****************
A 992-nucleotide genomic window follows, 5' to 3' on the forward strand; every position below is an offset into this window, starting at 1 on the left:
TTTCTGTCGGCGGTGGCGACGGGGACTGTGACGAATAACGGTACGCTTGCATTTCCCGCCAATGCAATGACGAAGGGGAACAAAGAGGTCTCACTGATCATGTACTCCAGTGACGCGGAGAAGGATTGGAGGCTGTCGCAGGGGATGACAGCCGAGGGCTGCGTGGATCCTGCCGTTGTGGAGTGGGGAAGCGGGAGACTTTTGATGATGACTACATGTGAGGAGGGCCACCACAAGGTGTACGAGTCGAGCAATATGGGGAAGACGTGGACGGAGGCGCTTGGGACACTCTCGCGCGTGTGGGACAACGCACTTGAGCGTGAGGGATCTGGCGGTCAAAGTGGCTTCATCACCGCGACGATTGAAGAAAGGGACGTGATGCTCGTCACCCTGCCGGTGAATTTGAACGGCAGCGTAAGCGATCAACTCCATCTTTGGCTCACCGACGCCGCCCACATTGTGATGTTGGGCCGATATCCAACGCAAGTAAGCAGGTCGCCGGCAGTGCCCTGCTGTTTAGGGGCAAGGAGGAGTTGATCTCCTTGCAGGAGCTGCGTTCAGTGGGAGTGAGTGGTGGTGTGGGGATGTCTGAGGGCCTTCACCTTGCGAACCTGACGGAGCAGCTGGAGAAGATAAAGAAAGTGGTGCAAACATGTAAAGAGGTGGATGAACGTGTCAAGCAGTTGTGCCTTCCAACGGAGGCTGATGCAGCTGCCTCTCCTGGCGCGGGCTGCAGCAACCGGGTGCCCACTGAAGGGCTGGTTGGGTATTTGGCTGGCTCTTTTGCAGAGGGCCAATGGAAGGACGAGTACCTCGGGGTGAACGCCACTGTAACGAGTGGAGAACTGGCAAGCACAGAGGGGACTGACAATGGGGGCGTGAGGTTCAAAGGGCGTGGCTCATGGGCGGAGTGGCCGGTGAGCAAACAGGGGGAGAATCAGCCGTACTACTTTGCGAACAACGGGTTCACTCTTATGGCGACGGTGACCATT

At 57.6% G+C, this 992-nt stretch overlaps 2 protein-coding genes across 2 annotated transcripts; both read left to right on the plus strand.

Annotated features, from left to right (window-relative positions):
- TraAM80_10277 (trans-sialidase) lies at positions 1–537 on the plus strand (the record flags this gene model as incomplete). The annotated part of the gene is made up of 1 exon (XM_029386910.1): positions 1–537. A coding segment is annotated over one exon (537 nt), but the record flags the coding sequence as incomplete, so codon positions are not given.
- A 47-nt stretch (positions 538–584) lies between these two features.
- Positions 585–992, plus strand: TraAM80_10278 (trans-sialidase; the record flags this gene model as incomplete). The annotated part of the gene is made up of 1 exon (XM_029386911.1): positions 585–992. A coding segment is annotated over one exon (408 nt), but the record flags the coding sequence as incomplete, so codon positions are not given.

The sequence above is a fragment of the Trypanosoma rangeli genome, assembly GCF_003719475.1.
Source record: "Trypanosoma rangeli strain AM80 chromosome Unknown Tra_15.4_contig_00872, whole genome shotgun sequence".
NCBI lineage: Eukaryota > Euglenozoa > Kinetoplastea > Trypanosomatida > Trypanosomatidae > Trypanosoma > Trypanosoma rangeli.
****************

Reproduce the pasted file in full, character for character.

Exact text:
A 992-nucleotide genomic window follows, 5' to 3' on the forward strand; every position below is an offset into this window, starting at 1 on the left:
TTTCTGTCGGCGGTGGCGACGGGGACTGTGACGAATAACGGTACGCTTGCATTTCCCGCCAATGCAATGACGAAGGGGAACAAAGAGGTCTCACTGATCATGTACTCCAGTGACGCGGAGAAGGATTGGAGGCTGTCGCAGGGGATGACAGCCGAGGGCTGCGTGGATCCTGCCGTTGTGGAGTGGGGAAGCGGGAGACTTTTGATGATGACTACATGTGAGGAGGGCCACCACAAGGTGTACGAGTCGAGCAATATGGGGAAGACGTGGACGGAGGCGCTTGGGACACTCTCGCGCGTGTGGGACAACGCACTTGAGCGTGAGGGATCTGGCGGTCAAAGTGGCTTCATCACCGCGACGATTGAAGAAAGGGACGTGATGCTCGTCACCCTGCCGGTGAATTTGAACGGCAGCGTAAGCGATCAACTCCATCTTTGGCTCACCGACGCCGCCCACATTGTGATGTTGGGCCGATATCCAACGCAAGTAAGCAGGTCGCCGGCAGTGCCCTGCTGTTTAGGGGCAAGGAGGAGTTGATCTCCTTGCAGGAGCTGCGTTCAGTGGGAGTGAGTGGTGGTGTGGGGATGTCTGAGGGCCTTCACCTTGCGAACCTGACGGAGCAGCTGGAGAAGATAAAGAAAGTGGTGCAAACATGTAAAGAGGTGGATGAACGTGTCAAGCAGTTGTGCCTTCCAACGGAGGCTGATGCAGCTGCCTCTCCTGGCGCGGGCTGCAGCAACCGGGTGCCCACTGAAGGGCTGGTTGGGTATTTGGCTGGCTCTTTTGCAGAGGGCCAATGGAAGGACGAGTACCTCGGGGTGAACGCCACTGTAACGAGTGGAGAACTGGCAAGCACAGAGGGGACTGACAATGGGGGCGTGAGGTTCAAAGGGCGTGGCTCATGGGCGGAGTGGCCGGTGAGCAAACAGGGGGAGAATCAGCCGTACTACTTTGCGAACAACGGGTTCACTCTTATGGCGACGGTGACCATT

At 57.6% G+C, this 992-nt stretch overlaps 2 protein-coding genes across 2 annotated transcripts; both read left to right on the plus strand.

Annotated features, from left to right (window-relative positions):
- TraAM80_10277 (trans-sialidase) lies at positions 1–537 on the plus strand (the record flags this gene model as incomplete). The annotated part of the gene is made up of 1 exon (XM_029386910.1): positions 1–537. A coding segment is annotated over one exon (537 nt), but the record flags the coding sequence as incomplete, so codon positions are not given.
- A 47-nt stretch (positions 538–584) lies between these two features.
- Positions 585–992, plus strand: TraAM80_10278 (trans-sialidase; the record flags this gene model as incomplete). The annotated part of the gene is made up of 1 exon (XM_029386911.1): positions 585–992. A coding segment is annotated over one exon (408 nt), but the record flags the coding sequence as incomplete, so codon positions are not given.

The sequence above is a fragment of the Trypanosoma rangeli genome, assembly GCF_003719475.1.
Source record: "Trypanosoma rangeli strain AM80 chromosome Unknown Tra_15.4_contig_00872, whole genome shotgun sequence".
NCBI lineage: Eukaryota > Euglenozoa > Kinetoplastea > Trypanosomatida > Trypanosomatidae > Trypanosoma > Trypanosoma rangeli.